For every watt delivered to the load. increase costs and may restrict the output devices that can be used (for example. for example class-AB and -B designs require two devices (push–pull output) to handle both halves of the waveform. but incurring more distortion. the power waste (and the accompanying heat) becomes significant. unless deliberate use of nonlinearities is made (such as in square-law output stages). but unlike output stages such as class D). so the problem of crossover distortion associated with class-AB and -B designs is avoided.) It is that the standing current is roughly half the maximum output current (though this can be less with a square law output stage). dissipates another watt. Advantages of class-A amplifiers Class-A designs are simpler than other classes. For large powers this means very large and expensive power supplies and heat sinking. class A can use a single device single-ended. little problem with charge storage. . Subclass A2 is sometimes used to refer to vacuum-tube class-A stages where the grid is allowed to be driven slightly positive on signal peaks. where the grid is always negative). (That happens even with class AB. Inefficiency comes not just from the fact that the device is always conducting to some extent. The point at which the device comes closest to being cut off is not close to zero signal. drain current for FETs or anode/plate current for vacuum tubes) is close to the most linear portion of its transconductance curve. In a power amplifier. resulting in slightly more power than normal class A (A1. Because the device is never shut off completely there is no "turn on" time. Disadvantage of class-A amplifiers They are very inefficient. this not only wastes power and limits battery operation. The amplifying element is biased so the device is always conducting to some extent. and generally better high frequency performance and feedback loop stability (and usually fewer high-order harmonics). and a large part of the power supply voltage develops across the output device at low signal levels (as with classes AB and B.Class-A amplifier Amplifying devices operating in class A conduct over the whole of the input cycle. yet its efficiency can be close to class B. at best. the amplifier itself. If high output powers are needed from a class-A circuit. normally implying the quiescent (small-signal) collector current (for transistors. A class-A amplifier is distinguished by the output stage being biased into class A (see definition above). A theoretical maximum of 50% is obtainable with inductive output coupling and only 25% with capacitive coupling. ruling out some audio triodes to accommodate modern low-efficiency loudspeakers.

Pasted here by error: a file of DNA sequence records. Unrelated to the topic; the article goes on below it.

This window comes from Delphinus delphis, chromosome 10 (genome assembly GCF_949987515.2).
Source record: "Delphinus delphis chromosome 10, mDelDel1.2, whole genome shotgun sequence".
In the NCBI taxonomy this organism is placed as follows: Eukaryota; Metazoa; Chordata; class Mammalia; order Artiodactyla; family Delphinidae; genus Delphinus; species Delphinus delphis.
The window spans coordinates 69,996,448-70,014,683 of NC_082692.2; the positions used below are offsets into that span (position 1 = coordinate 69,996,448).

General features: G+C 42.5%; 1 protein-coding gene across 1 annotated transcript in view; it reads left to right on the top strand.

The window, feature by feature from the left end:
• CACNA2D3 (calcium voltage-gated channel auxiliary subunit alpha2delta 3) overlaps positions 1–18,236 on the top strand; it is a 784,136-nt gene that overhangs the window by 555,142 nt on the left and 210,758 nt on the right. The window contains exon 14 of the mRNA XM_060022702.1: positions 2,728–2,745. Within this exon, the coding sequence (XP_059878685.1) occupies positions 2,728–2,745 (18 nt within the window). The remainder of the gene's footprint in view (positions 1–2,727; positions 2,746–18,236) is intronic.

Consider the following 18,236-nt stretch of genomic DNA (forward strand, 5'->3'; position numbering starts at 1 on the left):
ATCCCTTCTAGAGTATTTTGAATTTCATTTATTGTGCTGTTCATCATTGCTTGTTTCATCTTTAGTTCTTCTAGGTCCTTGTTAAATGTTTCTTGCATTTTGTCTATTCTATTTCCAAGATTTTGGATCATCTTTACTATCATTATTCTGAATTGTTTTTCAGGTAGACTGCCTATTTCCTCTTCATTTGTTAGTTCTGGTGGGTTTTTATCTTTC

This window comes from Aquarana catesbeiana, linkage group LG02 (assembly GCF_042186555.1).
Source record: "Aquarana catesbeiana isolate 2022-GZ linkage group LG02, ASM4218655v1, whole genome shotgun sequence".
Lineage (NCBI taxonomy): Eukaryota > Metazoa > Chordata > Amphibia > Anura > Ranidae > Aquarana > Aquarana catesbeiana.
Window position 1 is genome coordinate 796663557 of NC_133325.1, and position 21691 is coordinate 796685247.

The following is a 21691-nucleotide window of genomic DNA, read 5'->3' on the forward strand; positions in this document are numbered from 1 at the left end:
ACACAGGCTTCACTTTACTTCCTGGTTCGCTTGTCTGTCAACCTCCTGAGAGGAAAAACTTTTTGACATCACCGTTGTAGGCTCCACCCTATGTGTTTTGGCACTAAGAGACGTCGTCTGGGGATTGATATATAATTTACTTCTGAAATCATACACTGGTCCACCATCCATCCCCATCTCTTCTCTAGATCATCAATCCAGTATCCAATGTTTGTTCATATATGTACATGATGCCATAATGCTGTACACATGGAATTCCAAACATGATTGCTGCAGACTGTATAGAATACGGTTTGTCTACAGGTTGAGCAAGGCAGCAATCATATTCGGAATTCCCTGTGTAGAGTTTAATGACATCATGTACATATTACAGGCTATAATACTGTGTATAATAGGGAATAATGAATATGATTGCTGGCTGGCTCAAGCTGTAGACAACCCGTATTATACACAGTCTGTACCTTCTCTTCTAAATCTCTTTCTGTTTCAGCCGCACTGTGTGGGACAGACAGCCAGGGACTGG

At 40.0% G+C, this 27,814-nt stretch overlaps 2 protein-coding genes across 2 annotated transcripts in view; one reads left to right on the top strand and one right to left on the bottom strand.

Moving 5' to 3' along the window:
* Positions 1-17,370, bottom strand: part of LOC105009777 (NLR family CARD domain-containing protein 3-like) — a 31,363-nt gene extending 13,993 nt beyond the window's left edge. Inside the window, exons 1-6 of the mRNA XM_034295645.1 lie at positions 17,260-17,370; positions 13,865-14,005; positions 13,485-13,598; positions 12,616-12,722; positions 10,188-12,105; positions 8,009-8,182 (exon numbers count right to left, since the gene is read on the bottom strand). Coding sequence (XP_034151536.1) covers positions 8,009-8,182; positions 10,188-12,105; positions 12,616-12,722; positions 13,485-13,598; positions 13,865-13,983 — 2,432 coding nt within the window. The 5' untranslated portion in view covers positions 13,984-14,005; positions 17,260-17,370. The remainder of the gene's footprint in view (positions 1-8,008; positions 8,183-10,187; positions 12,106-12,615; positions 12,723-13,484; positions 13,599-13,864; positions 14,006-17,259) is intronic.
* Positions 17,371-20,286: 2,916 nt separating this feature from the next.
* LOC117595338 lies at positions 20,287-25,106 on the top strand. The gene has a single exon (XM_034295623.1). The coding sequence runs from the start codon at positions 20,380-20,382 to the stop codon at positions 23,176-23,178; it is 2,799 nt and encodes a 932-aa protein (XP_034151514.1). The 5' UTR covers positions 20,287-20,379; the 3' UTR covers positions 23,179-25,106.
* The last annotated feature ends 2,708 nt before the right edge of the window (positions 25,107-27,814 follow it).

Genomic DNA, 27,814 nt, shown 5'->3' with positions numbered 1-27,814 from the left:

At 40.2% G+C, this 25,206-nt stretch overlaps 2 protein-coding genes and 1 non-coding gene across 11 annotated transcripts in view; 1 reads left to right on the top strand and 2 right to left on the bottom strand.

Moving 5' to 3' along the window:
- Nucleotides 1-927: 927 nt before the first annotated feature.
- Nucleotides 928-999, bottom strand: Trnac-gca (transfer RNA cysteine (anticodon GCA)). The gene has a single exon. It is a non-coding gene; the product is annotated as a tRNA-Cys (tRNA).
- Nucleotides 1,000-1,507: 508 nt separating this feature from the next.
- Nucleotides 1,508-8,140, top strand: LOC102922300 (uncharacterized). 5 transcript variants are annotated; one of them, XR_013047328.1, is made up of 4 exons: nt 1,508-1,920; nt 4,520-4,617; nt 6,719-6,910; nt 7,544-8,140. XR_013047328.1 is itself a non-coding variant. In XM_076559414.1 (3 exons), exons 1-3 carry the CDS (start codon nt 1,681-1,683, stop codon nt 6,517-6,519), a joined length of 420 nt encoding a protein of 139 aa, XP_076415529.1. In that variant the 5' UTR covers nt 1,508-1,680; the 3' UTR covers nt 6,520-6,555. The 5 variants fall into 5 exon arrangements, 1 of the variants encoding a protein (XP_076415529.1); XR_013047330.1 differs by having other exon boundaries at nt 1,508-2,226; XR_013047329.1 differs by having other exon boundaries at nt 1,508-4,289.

many class-A designs use only a single device. Historically. or FETs. They are sometimes used as medium-power. which is exceptionally linear. A classic application for a pair of class-A devices is the long-tailed pair. For those who prefer low distortion figures. which to some produces a "warmer" and more pleasant sound. Class B Class-B amplifier . There is a market for expensive high fidelity class-A amps considered a "cult item" amongst audiophiles mainly for their absence of crossover distortion and reduced odd-harmonic and high-order harmonic distortion. most of the distortion is second-order harmonics. though they remain popular with some hobbyists. and forms the basis of many more complex circuits. the use of tubes with class A (generating little odd-harmonic distortion. from the square law transfer characteristic. Class-A amplifiers are often used in output stages of high quality op-amps (although the accuracy of the bias in low cost op-amps such as the 741 may result in class A or class AB or class B. Single-ended and triode class-A amplifiers Some aficionados[who?] who prefer class-A amplifiers also prefer the use of thermionic valve (or "tube") designs instead of transistors. especially in Single-ended triode output configurations for several claimed reasons: Single-ended output stages (be they tube or transistor) have an asymmetrical transfer function.Class-A designs have largely been superseded by the more efficient designs for power amplifiers. for tubes. valve amplifiers often used a class-A power amplifier simply because valves are large and expensive. as mentioned above) together with symmetrical circuits (such as push–pull output stages. low-efficiency. The power consumption is unrelated to the output power. and high-cost audio power amplifiers. The result is low efficiency and high heat dissipation. or balanced low-level stages) results in the cancellation of most of the even distortion harmonics. Distortion is characteristic of the sound of electric guitar amplifiers. including many audio amplifiers and almost all op-amps. the power consumption is essentially the same as at high output volume. meaning that even order harmonics in the created distortion tend not to be canceled (as they are in push–pull output stages). mostly for their simplicity. Transistors are much cheaper. hence the removal of most of the distortion. At idle (no input). and so more elaborate designs that give greater efficiency but use more parts are still cost-effective. varying from device to device or with temperature).